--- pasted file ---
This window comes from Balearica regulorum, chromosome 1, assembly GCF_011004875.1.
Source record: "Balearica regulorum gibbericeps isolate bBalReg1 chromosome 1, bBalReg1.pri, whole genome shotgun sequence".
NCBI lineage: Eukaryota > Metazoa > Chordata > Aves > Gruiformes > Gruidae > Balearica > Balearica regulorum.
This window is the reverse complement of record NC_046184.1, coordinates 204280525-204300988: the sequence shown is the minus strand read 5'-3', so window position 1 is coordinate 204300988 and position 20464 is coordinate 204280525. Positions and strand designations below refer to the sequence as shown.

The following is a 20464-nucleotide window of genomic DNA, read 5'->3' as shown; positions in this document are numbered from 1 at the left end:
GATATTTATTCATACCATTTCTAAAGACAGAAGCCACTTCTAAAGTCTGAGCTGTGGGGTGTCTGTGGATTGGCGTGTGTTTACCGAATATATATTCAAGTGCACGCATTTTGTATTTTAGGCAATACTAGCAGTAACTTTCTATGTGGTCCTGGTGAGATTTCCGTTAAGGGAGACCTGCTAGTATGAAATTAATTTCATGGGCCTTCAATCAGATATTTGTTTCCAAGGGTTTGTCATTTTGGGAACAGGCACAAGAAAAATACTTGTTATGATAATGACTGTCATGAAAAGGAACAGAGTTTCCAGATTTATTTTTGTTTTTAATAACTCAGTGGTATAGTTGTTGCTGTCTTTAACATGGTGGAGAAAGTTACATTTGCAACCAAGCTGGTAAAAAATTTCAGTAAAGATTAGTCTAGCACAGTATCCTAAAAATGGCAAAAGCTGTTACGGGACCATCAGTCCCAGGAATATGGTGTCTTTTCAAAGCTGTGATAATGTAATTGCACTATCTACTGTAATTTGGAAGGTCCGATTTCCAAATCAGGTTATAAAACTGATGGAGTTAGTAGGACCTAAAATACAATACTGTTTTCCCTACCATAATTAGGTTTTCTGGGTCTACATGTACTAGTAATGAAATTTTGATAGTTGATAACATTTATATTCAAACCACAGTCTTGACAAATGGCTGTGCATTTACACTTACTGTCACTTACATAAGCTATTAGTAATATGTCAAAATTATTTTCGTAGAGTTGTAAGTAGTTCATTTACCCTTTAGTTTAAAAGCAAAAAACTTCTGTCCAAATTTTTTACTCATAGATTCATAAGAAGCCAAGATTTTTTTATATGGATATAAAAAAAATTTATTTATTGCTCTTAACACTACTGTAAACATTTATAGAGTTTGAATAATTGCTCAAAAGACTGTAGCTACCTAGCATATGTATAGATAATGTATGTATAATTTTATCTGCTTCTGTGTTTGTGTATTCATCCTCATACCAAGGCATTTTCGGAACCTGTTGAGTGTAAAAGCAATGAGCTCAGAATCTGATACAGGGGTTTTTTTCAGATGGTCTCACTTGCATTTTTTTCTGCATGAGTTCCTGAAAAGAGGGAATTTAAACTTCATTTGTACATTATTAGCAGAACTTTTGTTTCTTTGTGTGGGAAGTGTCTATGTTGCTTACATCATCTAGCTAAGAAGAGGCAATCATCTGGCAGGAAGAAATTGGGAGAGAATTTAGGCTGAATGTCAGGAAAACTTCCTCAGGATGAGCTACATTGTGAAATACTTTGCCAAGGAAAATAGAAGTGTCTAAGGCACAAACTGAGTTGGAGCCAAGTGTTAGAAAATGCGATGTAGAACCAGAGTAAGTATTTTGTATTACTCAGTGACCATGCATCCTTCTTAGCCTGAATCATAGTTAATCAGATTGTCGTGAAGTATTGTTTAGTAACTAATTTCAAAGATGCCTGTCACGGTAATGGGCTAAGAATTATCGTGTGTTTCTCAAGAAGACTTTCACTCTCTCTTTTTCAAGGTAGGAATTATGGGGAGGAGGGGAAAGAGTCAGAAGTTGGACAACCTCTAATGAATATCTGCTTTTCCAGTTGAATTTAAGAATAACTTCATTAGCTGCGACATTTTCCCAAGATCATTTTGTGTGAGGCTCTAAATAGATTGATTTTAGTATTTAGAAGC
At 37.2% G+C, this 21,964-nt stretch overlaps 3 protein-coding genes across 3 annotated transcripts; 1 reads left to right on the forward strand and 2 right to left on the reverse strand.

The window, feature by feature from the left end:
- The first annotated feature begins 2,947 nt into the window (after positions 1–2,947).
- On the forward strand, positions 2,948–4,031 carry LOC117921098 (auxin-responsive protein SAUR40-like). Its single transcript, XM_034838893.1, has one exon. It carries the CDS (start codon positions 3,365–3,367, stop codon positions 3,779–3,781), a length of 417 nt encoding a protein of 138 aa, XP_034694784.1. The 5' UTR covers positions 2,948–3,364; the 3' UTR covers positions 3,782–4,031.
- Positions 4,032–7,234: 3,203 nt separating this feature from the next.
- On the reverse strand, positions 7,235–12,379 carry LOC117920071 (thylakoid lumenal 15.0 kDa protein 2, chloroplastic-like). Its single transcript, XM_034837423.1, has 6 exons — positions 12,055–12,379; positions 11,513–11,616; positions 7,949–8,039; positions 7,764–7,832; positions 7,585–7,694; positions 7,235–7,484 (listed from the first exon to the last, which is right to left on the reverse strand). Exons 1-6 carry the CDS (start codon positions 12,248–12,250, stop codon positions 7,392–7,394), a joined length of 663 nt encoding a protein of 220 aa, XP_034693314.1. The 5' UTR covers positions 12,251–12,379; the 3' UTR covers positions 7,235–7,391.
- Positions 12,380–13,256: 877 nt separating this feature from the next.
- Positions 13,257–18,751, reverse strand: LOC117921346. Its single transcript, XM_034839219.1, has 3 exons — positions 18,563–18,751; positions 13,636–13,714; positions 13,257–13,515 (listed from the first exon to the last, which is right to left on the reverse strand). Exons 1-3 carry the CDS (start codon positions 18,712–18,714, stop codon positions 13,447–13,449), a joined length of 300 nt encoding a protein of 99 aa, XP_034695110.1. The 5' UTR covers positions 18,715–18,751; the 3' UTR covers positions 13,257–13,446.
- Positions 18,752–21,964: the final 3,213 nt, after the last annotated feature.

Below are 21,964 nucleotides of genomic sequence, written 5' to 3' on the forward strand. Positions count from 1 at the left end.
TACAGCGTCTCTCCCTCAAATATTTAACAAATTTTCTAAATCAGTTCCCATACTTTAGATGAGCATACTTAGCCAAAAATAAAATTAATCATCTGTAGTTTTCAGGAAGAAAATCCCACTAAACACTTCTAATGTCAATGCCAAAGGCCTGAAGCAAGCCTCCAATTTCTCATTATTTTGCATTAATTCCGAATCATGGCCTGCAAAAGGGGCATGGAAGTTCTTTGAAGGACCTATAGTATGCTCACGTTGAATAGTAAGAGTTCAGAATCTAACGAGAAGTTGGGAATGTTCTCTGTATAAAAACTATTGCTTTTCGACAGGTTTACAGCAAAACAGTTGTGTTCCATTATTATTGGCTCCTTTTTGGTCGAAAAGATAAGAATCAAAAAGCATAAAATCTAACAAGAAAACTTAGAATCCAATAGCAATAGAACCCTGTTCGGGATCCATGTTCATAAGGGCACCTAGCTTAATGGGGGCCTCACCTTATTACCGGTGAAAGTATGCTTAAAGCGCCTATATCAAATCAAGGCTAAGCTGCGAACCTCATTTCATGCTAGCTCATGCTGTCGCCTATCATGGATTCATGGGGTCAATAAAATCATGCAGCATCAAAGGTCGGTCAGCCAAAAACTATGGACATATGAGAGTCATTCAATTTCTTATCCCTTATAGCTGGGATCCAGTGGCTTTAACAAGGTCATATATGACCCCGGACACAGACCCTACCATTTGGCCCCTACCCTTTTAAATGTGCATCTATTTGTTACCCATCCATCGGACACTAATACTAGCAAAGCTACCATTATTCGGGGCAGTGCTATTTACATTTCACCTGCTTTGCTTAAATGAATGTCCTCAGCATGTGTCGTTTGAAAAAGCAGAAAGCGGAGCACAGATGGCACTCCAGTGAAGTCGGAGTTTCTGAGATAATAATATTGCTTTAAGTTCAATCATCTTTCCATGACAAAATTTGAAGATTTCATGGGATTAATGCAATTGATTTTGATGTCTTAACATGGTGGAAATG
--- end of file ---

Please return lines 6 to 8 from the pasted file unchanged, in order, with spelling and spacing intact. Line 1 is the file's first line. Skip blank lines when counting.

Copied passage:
GATATTTATTCATACCATTTCTAAAGACAGAAGCCACTTCTAAAGTCTGAGCTGTGGGGTGTCTGTGGATTGGCGTGTGTTTACCGAATATATATTCAAGTGCACGCATTTTGTATTTTAGGCAATACTAGCAGTAACTTTCTATGTGGTCCTGGTGAGATTTCCGTTAAGGGAGACCTGCTAGTATGAAATTAATTTCATGGGCCTTCAATCAGATATTTGTTTCCAAGGGTTTGTCATTTTGGGAACAGGCACAAGAAAAATACTTGTTATGATAATGACTGTCATGAAAAGGAACAGAGTTTCCAGATTTATTTTTGTTTTTAATAACTCAGTGGTATAGTTGTTGCTGTCTTTAACATGGTGGAGAAAGTTACATTTGCAACCAAGCTGGTAAAAAATTTCAGTAAAGATTAGTCTAGCACAGTATCCTAAAAATGGCAAAAGCTGTTACGGGACCATCAGTCCCAGGAATATGGTGTCTTTTCAAAGCTGTGATAATGTAATTGCACTATCTACTGTAATTTGGAAGGTCCGATTTCCAAATCAGGTTATAAAACTGATGGAGTTAGTAGGACCTAAAATACAATACTGTTTTCCCTACCATAATTAGGTTTTCTGGGTCTACATGTACTAGTAATGAAATTTTGATAGTTGATAACATTTATATTCAAACCACAGTCTTGACAAATGGCTGTGCATTTACACTTACTGTCACTTACATAAGCTATTAGTAATATGTCAAAATTATTTTCGTAGAGTTGTAAGTAGTTCATTTACCCTTTAGTTTAAAAGCAAAAAACTTCTGTCCAAATTTTTTACTCATAGATTCATAAGAAGCCAAGATTTTTTTATATGGATATAAAAAAAATTTATTTATTGCTCTTAACACTACTGTAAACATTTATAGAGTTTGAATAATTGCTCAAAAGACTGTAGCTACCTAGCATATGTATAGATAATGTATGTATAATTTTATCTGCTTCTGTGTTTGTGTATTCATCCTCATACCAAGGCATTTTCGGAACCTGTTGAGTGTAAAAGCAATGAGCTCAGAATCTGATACAGGGGTTTTTTTCAGATGGTCTCACTTGCATTTTTTTCTGCATGAGTTCCTGAAAAGAGGGAATTTAAACTTCATTTGTACATTATTAGCAGAACTTTTGTTTCTTTGTGTGGGAAGTGTCTATGTTGCTTACATCATCTAGCTAAGAAGAGGCAATCATCTGGCAGGAAGAAATTGGGAGAGAATTTAGGCTGAATGTCAGGAAAACTTCCTCAGGATGAGCTACATTGTGAAATACTTTGCCAAGGAAAATAGAAGTGTCTAAGGCACAAACTGAGTTGGAGCCAAGTGTTAGAAAATGCGATGTAGAACCAGAGTAAGTATTTTGTATTACTCAGTGACCATGCATCCTTCTTAGCCTGAATCATAGTTAATCAGATTGTCGTGAAGTATTGTTTAGTAACTAATTTCAAAGATGCCTGTCACGGTAATGGGCTAAGAATTATCGTGTGTTTCTCAAGAAGACTTTCACTCTCTCTTTTTCAAGGTAGGAATTATGGGGAGGAGGGGAAAGAGTCAGAAGTTGGACAACCTCTAATGAATATCTGCTTTTCCAGTTGAATTTAAGAATAACTTCATTAGCTGCGACATTTTCCCAAGATCATTTTGTGTGAGGCTCTAAATAGATTGATTTTAGTATTTAGAAGC
At 37.2% G+C, this 21,964-nt stretch overlaps 3 protein-coding genes across 3 annotated transcripts; 1 reads left to right on the forward strand and 2 right to left on the reverse strand.

The window, feature by feature from the left end: